Background The diagnosis of giant cell arteritis (GCA) can only be ascertained by performing temporal artery biopsy (TAB), and there is no validated biomarker valuable for the diagnosis and/or characterization of the prognosis in this condition. Recently, Baerlecken et al. reported on the detection of antibodies directed at the human ferritin heavy chain (FTH1)in 92% of patients with GCA vs 1% of healthy controls.
Objectives We decided to evaluate the diagnostic value of anti-ferritin antibodies in patients undergoing TAB for a suspicion of GCA.
Methods We included 122 consecutive patients suspected of GCA. Blood sampling was performed at the time of TAB. Among these, 40 had biopsy proven GCA (TAB+ GCA), 29 had biopsy-negative GCA (TAB- GCA), 6 had polymyalgia rheumatica (PMR) and another diagnosis that GCA (GCA controls) and/or PMR was retained in 47 patients. Sera from 40 healthy individuals served as negative controls. We investigated for the presence of IgG directed against 19-45 FTH1 amino-acids by using an ELISA test. Correlations between FTH1 antibodies and clinical manifestations were investigated using non parametrical tests.
Results Anti-FTH1 antibodies were identified in 72.5%, 41.3.9%, 31.9% and 2.5% of patients with TAB+ GCA, TAB- GCA, GCA controls and healthy individuals, respectively, with a threshold at the mean of healthy controls + 2 standard deviations (SD). With a threshold at the mean of healthy controls + 3 SD, anti-FTH1 antibodies were identified in 60%, 34.5%, 21.2% and 0% of the patients with TAB+ GCA, TAB- GCA, GCA controls and healthy individuals, respectively.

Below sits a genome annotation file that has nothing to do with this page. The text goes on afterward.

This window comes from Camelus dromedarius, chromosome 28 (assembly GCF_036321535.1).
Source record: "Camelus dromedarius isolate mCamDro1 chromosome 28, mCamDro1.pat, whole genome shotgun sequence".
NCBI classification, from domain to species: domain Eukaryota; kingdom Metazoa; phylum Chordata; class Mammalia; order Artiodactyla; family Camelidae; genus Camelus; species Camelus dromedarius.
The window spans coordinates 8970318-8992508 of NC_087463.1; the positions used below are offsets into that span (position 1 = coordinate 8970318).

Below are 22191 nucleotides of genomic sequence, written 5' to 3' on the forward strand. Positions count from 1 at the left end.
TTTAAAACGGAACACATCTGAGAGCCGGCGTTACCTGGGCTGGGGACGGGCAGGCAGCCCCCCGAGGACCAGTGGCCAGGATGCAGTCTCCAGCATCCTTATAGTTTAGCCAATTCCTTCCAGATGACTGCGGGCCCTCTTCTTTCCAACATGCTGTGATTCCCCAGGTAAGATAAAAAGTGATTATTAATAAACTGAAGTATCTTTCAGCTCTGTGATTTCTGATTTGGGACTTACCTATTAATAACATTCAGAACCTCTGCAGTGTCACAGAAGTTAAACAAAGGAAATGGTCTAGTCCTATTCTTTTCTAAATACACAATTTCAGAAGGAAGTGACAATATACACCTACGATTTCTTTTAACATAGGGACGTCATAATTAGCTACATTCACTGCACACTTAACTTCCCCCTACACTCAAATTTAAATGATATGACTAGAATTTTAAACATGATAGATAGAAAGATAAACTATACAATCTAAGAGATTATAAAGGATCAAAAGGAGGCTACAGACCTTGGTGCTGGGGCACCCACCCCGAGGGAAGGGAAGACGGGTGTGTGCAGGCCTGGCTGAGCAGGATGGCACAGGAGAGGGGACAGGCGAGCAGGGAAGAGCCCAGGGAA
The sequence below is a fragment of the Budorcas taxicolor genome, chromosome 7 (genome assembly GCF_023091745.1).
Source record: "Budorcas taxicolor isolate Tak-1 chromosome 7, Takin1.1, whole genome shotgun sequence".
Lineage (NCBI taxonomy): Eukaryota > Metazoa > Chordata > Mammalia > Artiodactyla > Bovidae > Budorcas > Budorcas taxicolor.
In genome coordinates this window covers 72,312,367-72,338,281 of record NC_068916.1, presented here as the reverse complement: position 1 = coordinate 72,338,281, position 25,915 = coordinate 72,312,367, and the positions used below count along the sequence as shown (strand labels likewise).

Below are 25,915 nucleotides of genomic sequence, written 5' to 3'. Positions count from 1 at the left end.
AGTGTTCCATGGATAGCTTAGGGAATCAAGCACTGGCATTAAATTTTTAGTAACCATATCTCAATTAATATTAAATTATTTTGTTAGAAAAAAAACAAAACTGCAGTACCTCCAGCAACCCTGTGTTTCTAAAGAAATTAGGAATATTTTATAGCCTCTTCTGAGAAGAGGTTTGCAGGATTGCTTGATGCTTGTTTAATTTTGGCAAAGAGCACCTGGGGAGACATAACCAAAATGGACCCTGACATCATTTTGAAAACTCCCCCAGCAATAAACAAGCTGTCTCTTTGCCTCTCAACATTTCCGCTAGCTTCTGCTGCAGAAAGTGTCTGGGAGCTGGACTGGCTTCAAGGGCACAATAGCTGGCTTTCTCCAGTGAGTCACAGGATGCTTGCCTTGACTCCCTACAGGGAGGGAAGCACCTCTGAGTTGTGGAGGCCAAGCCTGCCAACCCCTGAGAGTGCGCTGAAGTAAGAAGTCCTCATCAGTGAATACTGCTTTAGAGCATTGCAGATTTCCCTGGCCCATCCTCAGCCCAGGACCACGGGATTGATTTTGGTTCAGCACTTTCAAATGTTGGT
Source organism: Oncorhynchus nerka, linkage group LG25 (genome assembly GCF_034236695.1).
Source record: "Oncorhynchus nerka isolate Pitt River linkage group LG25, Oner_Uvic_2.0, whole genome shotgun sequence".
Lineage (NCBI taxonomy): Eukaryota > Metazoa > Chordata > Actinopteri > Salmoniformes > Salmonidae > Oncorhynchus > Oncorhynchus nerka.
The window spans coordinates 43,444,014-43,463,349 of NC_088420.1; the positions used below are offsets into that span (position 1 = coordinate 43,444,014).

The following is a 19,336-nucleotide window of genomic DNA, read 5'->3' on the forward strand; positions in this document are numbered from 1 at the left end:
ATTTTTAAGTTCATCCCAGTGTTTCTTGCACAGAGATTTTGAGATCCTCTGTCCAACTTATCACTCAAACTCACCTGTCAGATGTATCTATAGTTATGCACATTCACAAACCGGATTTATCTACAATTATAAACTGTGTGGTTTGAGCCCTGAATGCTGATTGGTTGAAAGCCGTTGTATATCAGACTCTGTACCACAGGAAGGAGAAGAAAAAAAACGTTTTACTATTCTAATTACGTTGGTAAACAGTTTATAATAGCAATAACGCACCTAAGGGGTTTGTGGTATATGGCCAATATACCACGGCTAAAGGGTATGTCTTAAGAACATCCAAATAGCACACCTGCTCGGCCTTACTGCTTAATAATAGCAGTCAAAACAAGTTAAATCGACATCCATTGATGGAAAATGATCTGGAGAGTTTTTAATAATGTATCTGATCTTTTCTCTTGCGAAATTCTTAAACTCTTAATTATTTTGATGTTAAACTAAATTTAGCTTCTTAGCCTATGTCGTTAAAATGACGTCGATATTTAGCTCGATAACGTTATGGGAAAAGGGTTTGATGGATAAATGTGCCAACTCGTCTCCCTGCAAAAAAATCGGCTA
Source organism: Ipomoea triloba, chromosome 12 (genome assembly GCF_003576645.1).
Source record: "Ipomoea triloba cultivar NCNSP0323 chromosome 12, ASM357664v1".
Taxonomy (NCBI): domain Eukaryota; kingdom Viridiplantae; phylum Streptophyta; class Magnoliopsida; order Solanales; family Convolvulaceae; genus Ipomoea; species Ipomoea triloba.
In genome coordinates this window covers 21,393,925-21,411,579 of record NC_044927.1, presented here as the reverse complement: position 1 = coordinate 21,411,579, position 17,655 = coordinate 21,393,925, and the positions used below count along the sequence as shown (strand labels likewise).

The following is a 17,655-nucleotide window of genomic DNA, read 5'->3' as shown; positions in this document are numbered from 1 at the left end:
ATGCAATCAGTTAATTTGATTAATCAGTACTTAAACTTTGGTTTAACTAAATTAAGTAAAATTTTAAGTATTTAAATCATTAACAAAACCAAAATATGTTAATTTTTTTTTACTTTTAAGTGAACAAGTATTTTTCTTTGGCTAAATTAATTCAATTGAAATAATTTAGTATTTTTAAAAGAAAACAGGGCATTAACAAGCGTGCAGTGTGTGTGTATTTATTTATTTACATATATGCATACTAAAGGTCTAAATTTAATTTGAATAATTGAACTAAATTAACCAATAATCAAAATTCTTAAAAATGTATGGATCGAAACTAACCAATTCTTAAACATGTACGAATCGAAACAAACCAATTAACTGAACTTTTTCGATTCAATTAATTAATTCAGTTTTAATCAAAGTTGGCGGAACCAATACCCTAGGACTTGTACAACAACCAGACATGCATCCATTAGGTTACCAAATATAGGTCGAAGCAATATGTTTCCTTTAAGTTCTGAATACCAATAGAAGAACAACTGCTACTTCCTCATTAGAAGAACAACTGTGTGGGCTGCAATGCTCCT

By grouping TAB+ GCA, TAB- GCA patients with a threshold at 2 SD, the positive and negative predictive value were of 71.9 and 56.9%, respectively. Positive and negative likely ratio were at 1.96 and 0.58, respectively. In addition, in our population, anti-FTH1 antibody titer as measured by OD level correlated significantly with CRP and no correlation was found with aortic and/or visual impairment.
Conclusions We therefore confirm the presence of anti-FTH1 in 72.5% of patients with histologically proven GCA. However, the detection of anti-FTH1 is not contributory to the diagnosis of GCA in a cohort of patients with suspected ACG. The ability to identify a specific sub-group of patients by ELISA should be evaluated by testing a larger cohort of patients with GCA.
References Baerlecken et al. Ann Rheum Dis. 2012 Jun;71(6):943-7.
Disclosure of Interest None Declared